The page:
For years, I have been planning to build myself a nice set of raised beds for the garden. I figured I’d mill the lumber from the plentiful trees in the hedgerows on my farm. Each year it seemed, the time came and went, and the lumber never got milled. And the garden was more or less of a disaster – but not really because of the beds not being raised. Mainly because life delivered a few priorities that superseded my best-laid plans for fencing, stock management, tree growing, hay making and gardening. This summer it feels like I am back in the saddle, at least tentatively.
For the first time in a few years, I muscled through the cool season haymaking without much fanfare or downtime. It’s funny what some upgraded equipment and a positive mental outlook can do to help things along. I did have one minor baler mishap – a blown hydraulic line (what a mess) – but it shut me down overnight and I needed to quit that evening anyway. And I even got all the lambs and cattle delivered without much fuss – cash flow is a nice outcome from your labor. But I never got my garden planted, and if it hadn’t been for the asparagus and rogue potatoes that I missed a couple of years ago, I’d have had to rely on friends and neighbors for all my produce this year!
Then it hit me: I would probably never get the wood for the raised garden beds milled in time, or at least any time soon. So I just took a deep breath and headed to the lumberyard for some store-bought supplies to make it happen. And for less than $200, I came home with sufficient material to create six raised beds of varying heights. I chose Douglas fir simply because I could afford it and I didn’t want to use treated. Cedar was roughly four times the price, and I figured that if I had to rebuild them in four or five years, so be it. With a lot of help and moral support from a friend, we converted those pieces of dimensional lumber into 3-by-5-foot boxes, stapled hardware cloth to the bottoms, and rigged uprights that would allow making them deeper and for the fastening of cover frames to extend the growing season. We scraped out the weeds and leveled the garden, and got three of them set and filled with beautiful 2-year-old compost from my corral.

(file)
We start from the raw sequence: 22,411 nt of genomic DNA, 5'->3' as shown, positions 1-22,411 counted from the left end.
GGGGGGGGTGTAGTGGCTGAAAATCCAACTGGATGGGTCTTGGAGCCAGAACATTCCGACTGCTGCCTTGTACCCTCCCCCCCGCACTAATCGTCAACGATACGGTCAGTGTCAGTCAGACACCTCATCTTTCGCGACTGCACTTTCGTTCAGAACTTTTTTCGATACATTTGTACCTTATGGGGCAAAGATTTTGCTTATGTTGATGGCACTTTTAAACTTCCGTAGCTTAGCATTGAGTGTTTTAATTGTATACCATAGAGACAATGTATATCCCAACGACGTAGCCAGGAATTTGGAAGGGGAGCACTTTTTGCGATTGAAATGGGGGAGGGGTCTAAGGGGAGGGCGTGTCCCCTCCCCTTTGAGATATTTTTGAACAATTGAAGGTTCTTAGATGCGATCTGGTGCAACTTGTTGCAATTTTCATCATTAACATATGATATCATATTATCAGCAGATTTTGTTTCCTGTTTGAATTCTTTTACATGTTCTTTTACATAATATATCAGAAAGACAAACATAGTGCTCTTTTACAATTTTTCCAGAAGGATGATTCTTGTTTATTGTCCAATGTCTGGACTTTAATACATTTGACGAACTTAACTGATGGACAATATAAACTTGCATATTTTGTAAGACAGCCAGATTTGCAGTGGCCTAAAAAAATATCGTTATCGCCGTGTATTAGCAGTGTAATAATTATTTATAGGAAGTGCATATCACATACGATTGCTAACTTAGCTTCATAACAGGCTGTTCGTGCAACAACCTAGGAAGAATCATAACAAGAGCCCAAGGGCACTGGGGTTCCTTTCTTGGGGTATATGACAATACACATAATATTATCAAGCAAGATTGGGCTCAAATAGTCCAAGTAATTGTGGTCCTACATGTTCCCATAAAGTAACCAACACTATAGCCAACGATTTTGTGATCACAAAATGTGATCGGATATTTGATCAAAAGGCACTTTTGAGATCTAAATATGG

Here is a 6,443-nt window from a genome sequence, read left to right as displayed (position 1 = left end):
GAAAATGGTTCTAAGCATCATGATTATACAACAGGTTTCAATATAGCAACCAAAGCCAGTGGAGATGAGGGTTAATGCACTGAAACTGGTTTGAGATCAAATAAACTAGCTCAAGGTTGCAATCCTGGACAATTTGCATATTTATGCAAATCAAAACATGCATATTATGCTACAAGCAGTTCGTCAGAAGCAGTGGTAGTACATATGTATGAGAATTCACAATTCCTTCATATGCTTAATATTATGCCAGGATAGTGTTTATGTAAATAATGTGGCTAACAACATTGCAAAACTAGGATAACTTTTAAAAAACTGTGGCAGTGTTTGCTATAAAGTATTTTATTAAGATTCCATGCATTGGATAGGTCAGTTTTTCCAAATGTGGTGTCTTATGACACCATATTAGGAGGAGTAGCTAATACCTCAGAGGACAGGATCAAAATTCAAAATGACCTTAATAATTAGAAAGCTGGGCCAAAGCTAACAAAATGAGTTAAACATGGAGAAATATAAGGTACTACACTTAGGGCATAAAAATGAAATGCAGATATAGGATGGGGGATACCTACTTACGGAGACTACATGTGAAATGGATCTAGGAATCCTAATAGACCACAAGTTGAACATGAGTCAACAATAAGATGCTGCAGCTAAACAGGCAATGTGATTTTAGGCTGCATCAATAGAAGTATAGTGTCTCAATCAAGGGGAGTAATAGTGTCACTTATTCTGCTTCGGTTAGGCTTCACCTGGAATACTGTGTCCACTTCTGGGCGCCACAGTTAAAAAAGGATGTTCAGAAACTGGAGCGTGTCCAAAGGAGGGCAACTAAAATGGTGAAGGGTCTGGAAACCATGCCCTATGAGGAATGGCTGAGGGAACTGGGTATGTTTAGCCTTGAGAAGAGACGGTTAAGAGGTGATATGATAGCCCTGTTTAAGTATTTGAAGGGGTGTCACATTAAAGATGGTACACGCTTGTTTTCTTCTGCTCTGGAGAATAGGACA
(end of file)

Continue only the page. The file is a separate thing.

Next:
Those raised beds offer a profound symbol of hope and a good future for me. I’m going to plant some zucchini now (mid-July) and plan a cracking fall garden full of greens and roots that I crave badly. In the meantime, I am going to prepare for a tripling of my asparagus patch, Fort-Knox my chicken coop, and build a proper livestock handling and loading facility to make the next shipment a low-stress breeze for everyone involved. Although I am years behind and the plan isn’t how I envisioned it 10 years ago, it is coming together, and that makes me grateful.
If you’ve ever had to change plans mid-course, or have any cool homestead projects to share, I’d love to hear about it. Please send your story and photos to email@example.com.
See you soon,